"May you experience each day as a sacred gift woven around the heart of wonder." This blessing was written by the Celtic writer John O'Donohue, who died unexpectedly in 2008. We remember him as we experience the wonders of this time of year.

Philosopher Sam Keen coined the term "wonderosity" to describe the combination of wonder and curiosity. Wonder is a natural response to the reports of our senses; we are dazzled by something in the world around us. Curiosity helps us stay open to new experiences, and it takes us to places where we can be amazed.

Winter can be a wonderland for those with eyes to see and ears to hear. While on the surface the winter world appears drab, especially compared to the riot of summer and fall colors, with wonderosity we can find much to celebrate in these months. Increasing our appreciation for all of God’s Creation by consciously noticing what arouses our wonder is a spiritual practice.

Take trees. A friend recently showed us a series of pictures she had taken of the tree outside her apartment window through the different seasons of the year. Whereas in summer its green leaves filled the picture frame with an image of lushness, in winter its bare branches silhouetted against the city skyline created an awe-inspiring metaphor of how nature endures despite the odds in inhospitable environments.

Later, we went for a walk through our neighborhood park, curious to see how those trees might evoke our wonder. We were amazed at the different types of bark and the often strange shapes of the branches. How generous is our Creator to have given us such a rich palette of tones and textures to admire!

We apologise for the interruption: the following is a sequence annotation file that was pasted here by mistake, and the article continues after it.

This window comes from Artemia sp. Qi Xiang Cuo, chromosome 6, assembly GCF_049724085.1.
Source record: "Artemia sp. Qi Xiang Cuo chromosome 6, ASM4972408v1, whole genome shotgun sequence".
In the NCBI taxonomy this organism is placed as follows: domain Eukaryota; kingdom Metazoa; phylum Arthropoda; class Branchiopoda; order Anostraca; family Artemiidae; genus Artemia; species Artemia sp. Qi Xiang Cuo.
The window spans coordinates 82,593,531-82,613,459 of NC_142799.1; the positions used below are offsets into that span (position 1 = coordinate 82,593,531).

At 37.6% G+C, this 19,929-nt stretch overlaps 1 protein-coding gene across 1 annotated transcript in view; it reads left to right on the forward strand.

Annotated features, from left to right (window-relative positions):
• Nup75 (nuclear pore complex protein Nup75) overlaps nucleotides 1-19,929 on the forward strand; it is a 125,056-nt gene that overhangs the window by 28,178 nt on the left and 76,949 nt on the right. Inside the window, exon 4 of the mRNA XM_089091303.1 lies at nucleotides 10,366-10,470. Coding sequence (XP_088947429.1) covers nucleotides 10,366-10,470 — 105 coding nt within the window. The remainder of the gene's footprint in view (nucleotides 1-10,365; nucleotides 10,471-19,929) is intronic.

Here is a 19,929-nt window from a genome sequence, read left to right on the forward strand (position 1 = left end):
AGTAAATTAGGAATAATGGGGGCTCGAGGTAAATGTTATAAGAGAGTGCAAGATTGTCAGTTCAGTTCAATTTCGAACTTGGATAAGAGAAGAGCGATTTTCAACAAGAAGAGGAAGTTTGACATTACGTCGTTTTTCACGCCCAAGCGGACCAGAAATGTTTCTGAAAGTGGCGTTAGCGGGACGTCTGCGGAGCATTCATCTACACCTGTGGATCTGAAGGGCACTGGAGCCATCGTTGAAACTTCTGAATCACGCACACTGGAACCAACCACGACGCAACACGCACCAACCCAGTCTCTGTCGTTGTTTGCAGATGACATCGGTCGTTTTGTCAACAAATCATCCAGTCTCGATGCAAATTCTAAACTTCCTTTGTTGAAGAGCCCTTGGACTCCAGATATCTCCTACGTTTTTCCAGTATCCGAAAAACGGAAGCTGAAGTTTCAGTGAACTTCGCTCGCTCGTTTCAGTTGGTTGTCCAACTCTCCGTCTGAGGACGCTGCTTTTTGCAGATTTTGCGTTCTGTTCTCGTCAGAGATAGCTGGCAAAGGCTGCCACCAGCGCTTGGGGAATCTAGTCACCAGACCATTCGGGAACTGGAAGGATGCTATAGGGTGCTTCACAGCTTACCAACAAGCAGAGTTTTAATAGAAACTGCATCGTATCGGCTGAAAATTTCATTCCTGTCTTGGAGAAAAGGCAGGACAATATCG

Wonder inevitably brings us closer to God. As a spiritual practice, you might make a list of the experiences — past and present — that have drawn out your wonderosity. For example, remember when you first learned that no two snowflakes are the same? Did you think, as we did as children, that only God could be that creative? That’s one for the wonder books.

Actually, keeping a wonder book is a good way to awaken and expand your sense of wonder. Ask some children to help you. They probably are already good collectors of amazing things for school projects and "show and tell." Create a scrapbook with photos, cut-out pictures, and samples of things that evoke your admiration of God’s generosity.

If you have been keeping a journal for some time, read through old entries for experiences of wonder. Usually you will find they have sparked some of your most vivid descriptions.

If crafts and journaling are not your thing, spend some of the long winter nights reading wonder writers. For example, in A Natural History of the Senses, Diane Ackerman writes about the beauty, intricacies, and sheer amazements of the world we experience through our senses. Others who regularly describe the wonders they behold are Brenda Peterson, Terry Tempest Williams, and Barry Lopez.

Gunilla Norris, whose book of meditations Being Home: Discovering the Spiritual in the Everyday has been re-released in paperback, shows us the wonders around us in our homes. In a short piece on "Paperwork," she surveys her desk and observes: "How marvelous that a nest of papers can be a place where new things come to be."

Pulitzer Prize-winning contemporary poet Mary Oliver is one of America’s all-time great wonder writers. Her book-length poem The Leaf and the Cloud reads like a doxology. She gives thanks for all the glories around her:

"I will sing for the salt and pepper in their little towers
on the clean table.
I will sing for the rabbit that has crossed our yard
in the moonlight,
stopping twice to stamp the cold ground
with his narrow foot. . . .
I will sing for what is behind the veil
light, light, and more light."